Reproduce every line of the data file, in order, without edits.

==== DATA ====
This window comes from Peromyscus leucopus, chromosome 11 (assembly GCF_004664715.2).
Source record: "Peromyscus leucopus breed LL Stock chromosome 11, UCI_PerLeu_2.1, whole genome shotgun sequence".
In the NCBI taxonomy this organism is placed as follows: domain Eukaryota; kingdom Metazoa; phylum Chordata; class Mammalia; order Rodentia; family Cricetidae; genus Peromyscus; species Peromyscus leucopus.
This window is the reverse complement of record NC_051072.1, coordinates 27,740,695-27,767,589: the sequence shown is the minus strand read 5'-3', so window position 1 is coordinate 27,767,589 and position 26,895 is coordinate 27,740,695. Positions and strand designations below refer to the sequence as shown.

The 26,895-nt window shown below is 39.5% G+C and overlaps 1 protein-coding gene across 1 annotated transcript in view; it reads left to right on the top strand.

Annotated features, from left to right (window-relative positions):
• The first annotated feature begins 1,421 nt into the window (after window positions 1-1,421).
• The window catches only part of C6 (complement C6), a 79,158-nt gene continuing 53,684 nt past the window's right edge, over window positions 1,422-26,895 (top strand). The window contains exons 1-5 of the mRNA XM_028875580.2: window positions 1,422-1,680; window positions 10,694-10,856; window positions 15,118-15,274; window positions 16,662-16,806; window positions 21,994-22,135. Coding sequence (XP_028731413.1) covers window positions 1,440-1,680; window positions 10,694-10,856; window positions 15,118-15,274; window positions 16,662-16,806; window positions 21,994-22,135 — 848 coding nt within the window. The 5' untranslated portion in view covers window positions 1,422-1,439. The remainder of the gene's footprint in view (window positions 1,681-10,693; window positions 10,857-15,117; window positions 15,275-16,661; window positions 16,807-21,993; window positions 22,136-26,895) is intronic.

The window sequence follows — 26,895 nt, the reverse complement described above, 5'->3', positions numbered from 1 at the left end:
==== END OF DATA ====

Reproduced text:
This window comes from Peromyscus leucopus, chromosome 11 (assembly GCF_004664715.2).
Source record: "Peromyscus leucopus breed LL Stock chromosome 11, UCI_PerLeu_2.1, whole genome shotgun sequence".
In the NCBI taxonomy this organism is placed as follows: domain Eukaryota; kingdom Metazoa; phylum Chordata; class Mammalia; order Rodentia; family Cricetidae; genus Peromyscus; species Peromyscus leucopus.
This window is the reverse complement of record NC_051072.1, coordinates 27,740,695-27,767,589: the sequence shown is the minus strand read 5'-3', so window position 1 is coordinate 27,767,589 and position 26,895 is coordinate 27,740,695. Positions and strand designations below refer to the sequence as shown.

The 26,895-nt window shown below is 39.5% G+C and overlaps 1 protein-coding gene across 1 annotated transcript in view; it reads left to right on the top strand.

Annotated features, from left to right (window-relative positions):
• The first annotated feature begins 1,421 nt into the window (after window positions 1-1,421).
• The window catches only part of C6 (complement C6), a 79,158-nt gene continuing 53,684 nt past the window's right edge, over window positions 1,422-26,895 (top strand). The window contains exons 1-5 of the mRNA XM_028875580.2: window positions 1,422-1,680; window positions 10,694-10,856; window positions 15,118-15,274; window positions 16,662-16,806; window positions 21,994-22,135. Coding sequence (XP_028731413.1) covers window positions 1,440-1,680; window positions 10,694-10,856; window positions 15,118-15,274; window positions 16,662-16,806; window positions 21,994-22,135 — 848 coding nt within the window. The 5' untranslated portion in view covers window positions 1,422-1,439. The remainder of the gene's footprint in view (window positions 1,681-10,693; window positions 10,857-15,117; window positions 15,275-16,661; window positions 16,807-21,993; window positions 22,136-26,895) is intronic.

The window sequence follows — 26,895 nt, the reverse complement described above, 5'->3', positions numbered from 1 at the left end: